According to U.S. federal health authorities, an average of six Americans die from alcohol poisoning each day. Middle-aged, white males have the highest mortality rates.
The CDC found that an average of 2,221 people died of alcohol poisoning annually between 2010 and 2012. Three-quarters of the deaths occurred among 35- to 64-year-olds, the report found, and about three-quarters were men. Men aged 45 to 54 had the highest death rate.
This is the first study in a decade to tally alcohol poisonings for the entire American population. Most previous studies reviewed certain groups, specifically young people.
“Most previous studies have looked at college kids and young people, but the problem is bigger than that,” said Dr. Robert Brewer, who heads the alcohol program at the C.D.C. “It was surprising that the number of deaths was so concentrated among middle-age adults.”
Native Americans and Native Alaskans had the highest rate of deaths from alcohol poisoning, with 49 deaths per one million people. This is far above the approximately nine deaths per one million people that is the average for the country. The bulk of deaths, 67 percent, were among non-Hispanic whites.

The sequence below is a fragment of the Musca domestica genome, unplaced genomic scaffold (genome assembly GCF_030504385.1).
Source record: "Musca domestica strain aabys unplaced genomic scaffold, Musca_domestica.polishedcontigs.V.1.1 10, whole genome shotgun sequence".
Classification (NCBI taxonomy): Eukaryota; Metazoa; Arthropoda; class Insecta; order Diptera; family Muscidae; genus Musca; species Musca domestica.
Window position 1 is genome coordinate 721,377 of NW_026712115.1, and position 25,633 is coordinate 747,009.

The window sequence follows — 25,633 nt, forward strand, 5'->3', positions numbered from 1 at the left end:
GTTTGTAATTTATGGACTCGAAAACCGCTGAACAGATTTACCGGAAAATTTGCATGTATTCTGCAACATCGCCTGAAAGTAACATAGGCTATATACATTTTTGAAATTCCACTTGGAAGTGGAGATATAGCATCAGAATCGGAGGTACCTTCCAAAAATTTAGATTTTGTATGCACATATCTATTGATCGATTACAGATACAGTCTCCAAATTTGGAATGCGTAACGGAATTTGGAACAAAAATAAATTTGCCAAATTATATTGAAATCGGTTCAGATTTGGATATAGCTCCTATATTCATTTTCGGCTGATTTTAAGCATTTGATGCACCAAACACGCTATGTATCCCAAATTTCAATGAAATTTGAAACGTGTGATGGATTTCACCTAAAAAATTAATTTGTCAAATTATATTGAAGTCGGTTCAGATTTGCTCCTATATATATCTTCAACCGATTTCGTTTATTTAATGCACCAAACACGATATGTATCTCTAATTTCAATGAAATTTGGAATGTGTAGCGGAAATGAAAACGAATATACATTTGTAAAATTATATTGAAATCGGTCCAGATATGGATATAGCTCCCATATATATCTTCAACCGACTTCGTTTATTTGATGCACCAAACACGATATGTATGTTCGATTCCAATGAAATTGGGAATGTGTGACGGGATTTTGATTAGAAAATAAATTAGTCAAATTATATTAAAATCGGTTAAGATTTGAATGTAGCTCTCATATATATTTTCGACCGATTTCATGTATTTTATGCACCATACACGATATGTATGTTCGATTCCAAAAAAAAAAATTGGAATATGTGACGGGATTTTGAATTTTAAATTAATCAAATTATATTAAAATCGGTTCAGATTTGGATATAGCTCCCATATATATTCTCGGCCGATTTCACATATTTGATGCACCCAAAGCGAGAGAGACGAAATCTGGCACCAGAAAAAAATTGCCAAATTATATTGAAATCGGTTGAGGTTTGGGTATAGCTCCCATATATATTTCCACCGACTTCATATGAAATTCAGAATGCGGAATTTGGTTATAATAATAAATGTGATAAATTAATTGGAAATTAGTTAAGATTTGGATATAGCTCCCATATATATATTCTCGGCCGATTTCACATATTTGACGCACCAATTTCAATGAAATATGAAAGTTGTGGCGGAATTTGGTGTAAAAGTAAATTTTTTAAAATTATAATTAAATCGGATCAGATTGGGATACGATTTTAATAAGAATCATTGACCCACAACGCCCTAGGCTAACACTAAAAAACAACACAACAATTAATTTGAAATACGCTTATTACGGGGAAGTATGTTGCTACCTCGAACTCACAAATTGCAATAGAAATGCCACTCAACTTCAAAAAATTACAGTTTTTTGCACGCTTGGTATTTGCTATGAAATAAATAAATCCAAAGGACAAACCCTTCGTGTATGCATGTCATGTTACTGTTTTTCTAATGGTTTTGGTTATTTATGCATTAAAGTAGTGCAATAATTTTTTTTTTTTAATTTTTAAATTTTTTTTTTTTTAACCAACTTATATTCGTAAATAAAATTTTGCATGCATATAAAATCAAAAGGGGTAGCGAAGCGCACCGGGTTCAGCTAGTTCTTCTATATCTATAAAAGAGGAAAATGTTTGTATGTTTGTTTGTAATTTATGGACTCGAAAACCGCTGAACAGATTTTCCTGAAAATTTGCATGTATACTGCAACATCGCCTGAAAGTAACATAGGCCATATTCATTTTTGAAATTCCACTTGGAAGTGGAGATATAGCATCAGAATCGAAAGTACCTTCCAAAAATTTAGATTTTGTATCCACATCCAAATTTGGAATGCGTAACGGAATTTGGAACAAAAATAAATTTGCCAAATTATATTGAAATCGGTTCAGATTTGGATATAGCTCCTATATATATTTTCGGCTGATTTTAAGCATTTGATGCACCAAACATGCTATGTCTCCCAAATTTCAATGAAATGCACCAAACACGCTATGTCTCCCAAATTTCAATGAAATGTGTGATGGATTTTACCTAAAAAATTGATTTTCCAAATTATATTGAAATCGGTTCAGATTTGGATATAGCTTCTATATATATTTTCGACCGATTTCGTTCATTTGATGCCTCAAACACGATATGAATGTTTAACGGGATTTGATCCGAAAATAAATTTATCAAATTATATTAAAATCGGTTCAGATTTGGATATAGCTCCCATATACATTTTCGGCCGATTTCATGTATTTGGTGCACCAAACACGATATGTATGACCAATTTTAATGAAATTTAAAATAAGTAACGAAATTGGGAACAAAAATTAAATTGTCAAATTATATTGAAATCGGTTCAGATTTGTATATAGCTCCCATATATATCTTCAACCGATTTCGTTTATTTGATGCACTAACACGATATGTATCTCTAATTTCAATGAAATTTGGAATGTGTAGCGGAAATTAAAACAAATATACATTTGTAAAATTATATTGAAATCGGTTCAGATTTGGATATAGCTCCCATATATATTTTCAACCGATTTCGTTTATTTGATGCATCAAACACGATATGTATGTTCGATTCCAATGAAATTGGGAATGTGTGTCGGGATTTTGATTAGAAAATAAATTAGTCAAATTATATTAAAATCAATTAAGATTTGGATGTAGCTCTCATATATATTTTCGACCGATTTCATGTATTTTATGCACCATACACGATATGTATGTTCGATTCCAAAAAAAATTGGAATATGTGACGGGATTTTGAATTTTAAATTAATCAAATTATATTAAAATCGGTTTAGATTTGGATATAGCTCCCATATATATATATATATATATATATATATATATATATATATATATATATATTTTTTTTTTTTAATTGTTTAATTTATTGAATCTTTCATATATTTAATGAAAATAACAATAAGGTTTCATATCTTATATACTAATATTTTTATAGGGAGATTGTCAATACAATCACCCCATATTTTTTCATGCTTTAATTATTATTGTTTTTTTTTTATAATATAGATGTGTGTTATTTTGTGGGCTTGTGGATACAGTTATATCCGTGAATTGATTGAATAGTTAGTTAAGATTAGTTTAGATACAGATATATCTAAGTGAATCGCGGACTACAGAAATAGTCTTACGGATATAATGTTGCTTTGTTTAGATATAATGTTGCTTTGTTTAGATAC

The lowest death rate was in Alabama, followed by Texas, Illinois and Virginia. States with the highest death rates were mostly in the Great Plains and the West, but also included two states in New England, Rhode Island and Massachusetts.
Blood-alcohol levels rise sharply when large amounts of alcohol are consumed in a short period of time. Sharply rising blood-alcohol levels overwhelm the body’s ability to respond. Excessive alcohol intake can shut down parts of the brain that control breathing, body temperature and heart rate, causing death.
Such deaths are typically the result of binge drinking at high intensity, the report said. About 38 million adults report binge drinking an average of four times a month, according to the report, but the vast majority of binge drinkers — about 90 percent — are not alcoholics.
Binge drinking is defined as four or more drinks in one “occasion” for women, and five or more drinks for men. Alcohol dependence was a contributing cause in just one-third of the deaths, the report found.